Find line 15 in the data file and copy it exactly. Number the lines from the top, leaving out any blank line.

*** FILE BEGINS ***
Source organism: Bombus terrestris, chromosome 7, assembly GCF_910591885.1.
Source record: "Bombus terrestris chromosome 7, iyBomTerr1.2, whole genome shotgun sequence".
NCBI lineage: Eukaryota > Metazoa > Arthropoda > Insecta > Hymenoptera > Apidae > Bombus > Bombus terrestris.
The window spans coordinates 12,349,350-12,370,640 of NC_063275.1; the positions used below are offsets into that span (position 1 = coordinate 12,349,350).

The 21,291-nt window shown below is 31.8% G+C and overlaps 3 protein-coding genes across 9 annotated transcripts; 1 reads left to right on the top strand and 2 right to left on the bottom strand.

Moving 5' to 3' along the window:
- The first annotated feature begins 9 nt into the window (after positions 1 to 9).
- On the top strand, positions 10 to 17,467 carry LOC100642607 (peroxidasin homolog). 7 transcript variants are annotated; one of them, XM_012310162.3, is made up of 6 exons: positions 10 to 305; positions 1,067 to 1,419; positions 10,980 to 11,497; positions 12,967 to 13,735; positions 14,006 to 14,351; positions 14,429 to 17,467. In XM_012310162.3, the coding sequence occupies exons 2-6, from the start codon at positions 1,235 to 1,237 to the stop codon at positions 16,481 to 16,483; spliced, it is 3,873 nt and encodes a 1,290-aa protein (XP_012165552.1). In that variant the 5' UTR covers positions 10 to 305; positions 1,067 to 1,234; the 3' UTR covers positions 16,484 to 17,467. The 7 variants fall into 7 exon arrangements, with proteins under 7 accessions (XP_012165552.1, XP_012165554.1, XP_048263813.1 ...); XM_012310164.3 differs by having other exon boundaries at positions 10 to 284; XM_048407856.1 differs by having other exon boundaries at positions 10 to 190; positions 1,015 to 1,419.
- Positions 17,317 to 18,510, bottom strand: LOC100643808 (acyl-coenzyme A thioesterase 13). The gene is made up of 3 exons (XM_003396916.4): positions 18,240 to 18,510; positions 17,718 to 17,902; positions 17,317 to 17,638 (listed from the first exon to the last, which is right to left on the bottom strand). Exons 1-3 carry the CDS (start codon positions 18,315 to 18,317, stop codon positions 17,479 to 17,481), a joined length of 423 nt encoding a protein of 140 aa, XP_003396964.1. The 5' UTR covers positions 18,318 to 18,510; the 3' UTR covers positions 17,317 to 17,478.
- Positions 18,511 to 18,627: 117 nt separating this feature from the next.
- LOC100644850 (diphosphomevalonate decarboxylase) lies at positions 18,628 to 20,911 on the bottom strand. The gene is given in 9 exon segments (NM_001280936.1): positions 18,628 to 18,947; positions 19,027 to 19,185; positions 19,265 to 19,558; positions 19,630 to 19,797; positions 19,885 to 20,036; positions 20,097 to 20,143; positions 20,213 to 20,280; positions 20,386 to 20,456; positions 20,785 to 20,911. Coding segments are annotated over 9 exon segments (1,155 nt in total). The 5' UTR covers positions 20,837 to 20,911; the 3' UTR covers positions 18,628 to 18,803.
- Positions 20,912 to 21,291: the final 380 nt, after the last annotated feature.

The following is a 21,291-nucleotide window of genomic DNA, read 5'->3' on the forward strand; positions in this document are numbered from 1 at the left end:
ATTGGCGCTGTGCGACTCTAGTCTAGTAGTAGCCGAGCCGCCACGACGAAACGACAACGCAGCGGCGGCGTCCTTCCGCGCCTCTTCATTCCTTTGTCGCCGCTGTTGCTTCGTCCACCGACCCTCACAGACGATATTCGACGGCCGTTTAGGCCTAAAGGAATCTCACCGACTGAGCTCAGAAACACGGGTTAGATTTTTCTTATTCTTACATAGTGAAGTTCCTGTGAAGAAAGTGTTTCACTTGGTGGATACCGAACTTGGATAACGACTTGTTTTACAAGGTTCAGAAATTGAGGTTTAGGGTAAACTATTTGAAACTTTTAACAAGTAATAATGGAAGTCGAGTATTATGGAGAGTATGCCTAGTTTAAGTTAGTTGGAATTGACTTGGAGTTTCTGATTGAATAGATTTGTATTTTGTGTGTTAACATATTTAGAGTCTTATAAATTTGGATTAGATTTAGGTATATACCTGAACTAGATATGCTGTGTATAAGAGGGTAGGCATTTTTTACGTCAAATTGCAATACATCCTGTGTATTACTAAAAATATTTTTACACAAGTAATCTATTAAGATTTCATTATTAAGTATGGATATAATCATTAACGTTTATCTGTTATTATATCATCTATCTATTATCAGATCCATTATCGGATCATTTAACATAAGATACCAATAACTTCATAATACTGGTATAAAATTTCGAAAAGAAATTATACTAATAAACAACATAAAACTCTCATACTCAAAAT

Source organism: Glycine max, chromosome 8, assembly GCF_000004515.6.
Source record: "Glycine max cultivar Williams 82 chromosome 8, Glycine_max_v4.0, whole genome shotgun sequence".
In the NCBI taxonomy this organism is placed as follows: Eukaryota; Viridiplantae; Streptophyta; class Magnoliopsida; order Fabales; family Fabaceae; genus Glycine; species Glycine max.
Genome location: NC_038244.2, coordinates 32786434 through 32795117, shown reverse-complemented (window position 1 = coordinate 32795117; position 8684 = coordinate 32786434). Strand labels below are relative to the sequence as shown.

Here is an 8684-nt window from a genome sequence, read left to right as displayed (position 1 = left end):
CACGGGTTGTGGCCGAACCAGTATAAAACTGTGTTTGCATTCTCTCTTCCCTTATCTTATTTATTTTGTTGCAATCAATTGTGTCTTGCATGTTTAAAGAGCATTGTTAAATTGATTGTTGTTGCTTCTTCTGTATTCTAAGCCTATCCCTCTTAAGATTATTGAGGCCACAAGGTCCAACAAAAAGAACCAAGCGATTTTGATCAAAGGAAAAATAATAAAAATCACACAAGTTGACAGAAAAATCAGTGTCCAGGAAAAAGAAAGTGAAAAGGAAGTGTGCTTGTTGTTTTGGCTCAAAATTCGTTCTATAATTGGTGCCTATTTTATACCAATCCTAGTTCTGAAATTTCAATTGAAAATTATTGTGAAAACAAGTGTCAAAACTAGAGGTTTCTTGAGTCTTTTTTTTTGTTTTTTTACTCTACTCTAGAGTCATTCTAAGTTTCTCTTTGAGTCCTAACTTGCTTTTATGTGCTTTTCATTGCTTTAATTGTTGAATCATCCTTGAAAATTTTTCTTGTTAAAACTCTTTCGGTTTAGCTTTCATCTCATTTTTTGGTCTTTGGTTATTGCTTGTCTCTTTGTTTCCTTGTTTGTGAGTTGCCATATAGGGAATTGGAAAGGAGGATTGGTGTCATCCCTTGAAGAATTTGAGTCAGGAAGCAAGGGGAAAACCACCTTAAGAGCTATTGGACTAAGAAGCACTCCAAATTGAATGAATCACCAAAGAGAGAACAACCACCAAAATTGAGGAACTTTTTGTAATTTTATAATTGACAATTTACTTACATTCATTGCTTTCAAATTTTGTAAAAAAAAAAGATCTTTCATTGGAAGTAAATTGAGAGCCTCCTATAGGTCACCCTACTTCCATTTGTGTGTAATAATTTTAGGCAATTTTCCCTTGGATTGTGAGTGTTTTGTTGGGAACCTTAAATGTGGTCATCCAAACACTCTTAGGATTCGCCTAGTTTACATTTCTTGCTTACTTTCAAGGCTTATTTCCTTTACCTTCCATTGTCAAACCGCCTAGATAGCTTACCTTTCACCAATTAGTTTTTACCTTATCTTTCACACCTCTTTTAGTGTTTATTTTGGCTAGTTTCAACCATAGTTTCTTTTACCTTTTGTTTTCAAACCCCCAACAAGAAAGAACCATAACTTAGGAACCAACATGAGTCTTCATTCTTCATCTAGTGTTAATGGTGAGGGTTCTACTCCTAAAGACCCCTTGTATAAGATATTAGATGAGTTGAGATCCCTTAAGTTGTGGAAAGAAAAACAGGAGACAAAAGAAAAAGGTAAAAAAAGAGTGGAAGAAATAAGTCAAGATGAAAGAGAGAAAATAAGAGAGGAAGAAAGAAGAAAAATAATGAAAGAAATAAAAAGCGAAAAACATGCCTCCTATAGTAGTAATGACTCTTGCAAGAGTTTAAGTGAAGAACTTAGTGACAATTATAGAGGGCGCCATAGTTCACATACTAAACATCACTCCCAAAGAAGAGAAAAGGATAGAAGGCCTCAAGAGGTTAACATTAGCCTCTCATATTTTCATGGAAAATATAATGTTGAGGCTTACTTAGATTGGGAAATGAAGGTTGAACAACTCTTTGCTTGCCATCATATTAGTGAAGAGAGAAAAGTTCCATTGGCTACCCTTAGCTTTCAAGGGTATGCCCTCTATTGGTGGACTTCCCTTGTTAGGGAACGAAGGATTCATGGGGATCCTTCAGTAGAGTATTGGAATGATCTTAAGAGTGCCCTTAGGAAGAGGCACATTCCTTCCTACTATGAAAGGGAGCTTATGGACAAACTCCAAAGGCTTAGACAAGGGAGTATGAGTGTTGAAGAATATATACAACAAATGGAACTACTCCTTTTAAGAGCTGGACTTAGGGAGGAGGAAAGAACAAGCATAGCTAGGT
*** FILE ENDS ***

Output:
Source organism: Glycine max, chromosome 8, assembly GCF_000004515.6.